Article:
Pushing boundaries can challenge fundamental beliefs. These can be both personal and cultural. Let us say a fundamental belief might be held about marriage, that a married couple will always have to stay together. This belief might be deeply held by the individuals and the culture that surrounds them. So what happens when the marriage fails? Does the couple stay together or separate? If making the marriage work could mean challenging established male-female roles, this too could be breaking cultural, religious or person taboos. Separating could be equally taboo. Any change in the relationship becomes a challenge to how the two people see themselves and their place in society. These beliefs are old and run deep. Personal ones might be inherited from families and implanted during childhood; social ones might have existed for millennia. Often this is an extremely uncomfortable position, as change involves not only a personal battle with themselves, but also with the society around them.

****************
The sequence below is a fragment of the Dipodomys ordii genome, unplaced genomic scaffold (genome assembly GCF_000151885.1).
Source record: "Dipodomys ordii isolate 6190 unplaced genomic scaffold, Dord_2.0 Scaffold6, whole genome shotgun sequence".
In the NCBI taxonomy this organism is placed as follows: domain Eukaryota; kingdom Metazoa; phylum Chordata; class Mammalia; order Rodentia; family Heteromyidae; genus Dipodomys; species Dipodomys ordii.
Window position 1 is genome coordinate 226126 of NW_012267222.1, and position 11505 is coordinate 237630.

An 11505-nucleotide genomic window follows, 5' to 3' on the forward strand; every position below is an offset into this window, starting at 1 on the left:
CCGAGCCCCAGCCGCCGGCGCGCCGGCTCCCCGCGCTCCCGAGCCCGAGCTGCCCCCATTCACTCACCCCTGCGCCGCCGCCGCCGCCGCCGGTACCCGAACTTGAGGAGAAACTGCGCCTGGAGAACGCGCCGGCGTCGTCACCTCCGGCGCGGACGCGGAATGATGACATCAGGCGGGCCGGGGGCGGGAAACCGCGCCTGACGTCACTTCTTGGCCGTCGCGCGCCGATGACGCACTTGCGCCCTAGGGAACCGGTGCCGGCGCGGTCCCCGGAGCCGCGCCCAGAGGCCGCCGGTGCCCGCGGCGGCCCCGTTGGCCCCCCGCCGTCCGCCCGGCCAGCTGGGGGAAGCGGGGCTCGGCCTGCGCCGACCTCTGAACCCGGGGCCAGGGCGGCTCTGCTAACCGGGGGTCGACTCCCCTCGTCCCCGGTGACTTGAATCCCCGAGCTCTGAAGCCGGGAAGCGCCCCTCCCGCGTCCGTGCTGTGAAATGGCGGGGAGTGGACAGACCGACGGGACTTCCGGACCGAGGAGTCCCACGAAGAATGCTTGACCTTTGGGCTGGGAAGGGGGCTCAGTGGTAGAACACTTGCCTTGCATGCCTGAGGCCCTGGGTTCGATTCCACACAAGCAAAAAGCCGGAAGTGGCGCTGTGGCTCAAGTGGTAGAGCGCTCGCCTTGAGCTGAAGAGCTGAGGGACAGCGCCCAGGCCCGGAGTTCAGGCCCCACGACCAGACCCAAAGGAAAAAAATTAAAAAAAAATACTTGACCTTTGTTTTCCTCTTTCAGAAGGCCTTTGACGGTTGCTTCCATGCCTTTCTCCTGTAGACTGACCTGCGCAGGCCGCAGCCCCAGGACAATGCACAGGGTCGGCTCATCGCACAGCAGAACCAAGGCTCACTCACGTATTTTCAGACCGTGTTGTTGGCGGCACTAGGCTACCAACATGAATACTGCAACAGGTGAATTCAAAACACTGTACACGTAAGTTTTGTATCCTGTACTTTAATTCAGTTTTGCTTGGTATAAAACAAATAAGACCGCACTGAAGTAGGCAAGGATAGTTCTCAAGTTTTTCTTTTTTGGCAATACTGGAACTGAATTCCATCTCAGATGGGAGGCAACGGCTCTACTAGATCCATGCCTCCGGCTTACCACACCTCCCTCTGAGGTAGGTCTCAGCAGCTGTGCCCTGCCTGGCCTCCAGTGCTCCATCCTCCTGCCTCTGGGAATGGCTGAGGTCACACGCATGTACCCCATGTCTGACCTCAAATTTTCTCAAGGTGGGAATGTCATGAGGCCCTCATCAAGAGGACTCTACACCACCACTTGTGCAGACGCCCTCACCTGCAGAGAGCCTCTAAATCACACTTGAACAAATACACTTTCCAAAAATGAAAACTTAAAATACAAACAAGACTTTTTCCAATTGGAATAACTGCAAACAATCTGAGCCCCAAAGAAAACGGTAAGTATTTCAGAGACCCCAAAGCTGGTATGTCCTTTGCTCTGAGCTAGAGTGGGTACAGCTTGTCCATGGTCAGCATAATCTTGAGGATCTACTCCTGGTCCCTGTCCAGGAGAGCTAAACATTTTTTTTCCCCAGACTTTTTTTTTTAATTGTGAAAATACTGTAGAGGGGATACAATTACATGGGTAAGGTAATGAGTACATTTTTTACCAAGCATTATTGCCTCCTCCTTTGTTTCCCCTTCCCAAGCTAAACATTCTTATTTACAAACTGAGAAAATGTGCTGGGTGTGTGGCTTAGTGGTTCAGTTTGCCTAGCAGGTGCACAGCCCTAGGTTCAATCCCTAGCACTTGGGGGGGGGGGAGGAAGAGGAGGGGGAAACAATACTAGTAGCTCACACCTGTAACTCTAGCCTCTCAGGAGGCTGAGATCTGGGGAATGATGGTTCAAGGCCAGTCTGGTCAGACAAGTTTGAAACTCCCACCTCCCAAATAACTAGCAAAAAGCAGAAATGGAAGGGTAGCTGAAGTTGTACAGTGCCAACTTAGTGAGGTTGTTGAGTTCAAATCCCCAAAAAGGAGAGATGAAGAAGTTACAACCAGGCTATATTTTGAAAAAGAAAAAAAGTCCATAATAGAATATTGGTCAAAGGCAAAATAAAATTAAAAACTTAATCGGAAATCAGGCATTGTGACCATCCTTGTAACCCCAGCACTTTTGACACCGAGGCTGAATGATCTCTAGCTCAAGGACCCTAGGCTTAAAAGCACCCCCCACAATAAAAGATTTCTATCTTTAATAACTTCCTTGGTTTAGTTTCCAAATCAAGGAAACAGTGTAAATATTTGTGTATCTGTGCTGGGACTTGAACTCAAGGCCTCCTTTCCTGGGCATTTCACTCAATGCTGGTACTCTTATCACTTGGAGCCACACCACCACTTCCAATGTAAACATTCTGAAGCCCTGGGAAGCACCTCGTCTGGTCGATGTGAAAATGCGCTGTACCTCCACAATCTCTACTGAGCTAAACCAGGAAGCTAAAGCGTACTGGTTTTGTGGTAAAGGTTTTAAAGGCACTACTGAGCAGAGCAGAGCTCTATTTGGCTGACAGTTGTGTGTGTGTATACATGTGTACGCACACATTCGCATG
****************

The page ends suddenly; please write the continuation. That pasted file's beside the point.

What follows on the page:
This battle is one they might not want to fight. They challenge themselves with the word ‘should’: ‘I should not be thinking this’ or ‘I should not be feeling this’. Often they are thinking and feeling what they feel they should not, but saying ‘I should not be thinking these things’ does not make those thoughts and feelings magically disappear. How much can these contradictory thoughts be tolerated, pulling painfully in different directions? Would it not be safer to do nothing, suppress the opposition inside? Yet repressing such thoughts can be intolerable, freezing the client into inaction.
Sometimes people just want to wait, in the hope that the world will transform around them. If a situation or significant other in their life will change, then it will be easier for them to embark on this difficult journey of transformation. The unpleasant truth is that the world does not change to order and if it does, it is not always in the desired way. Waiting for things to be just right is avoiding change, but it is also a frustrating process as part of the person yearns for change, but another part keeps procrastinating, holding them back. The dilemma they face is: do I take responsibility for my situation or hand it to outside forces and wait?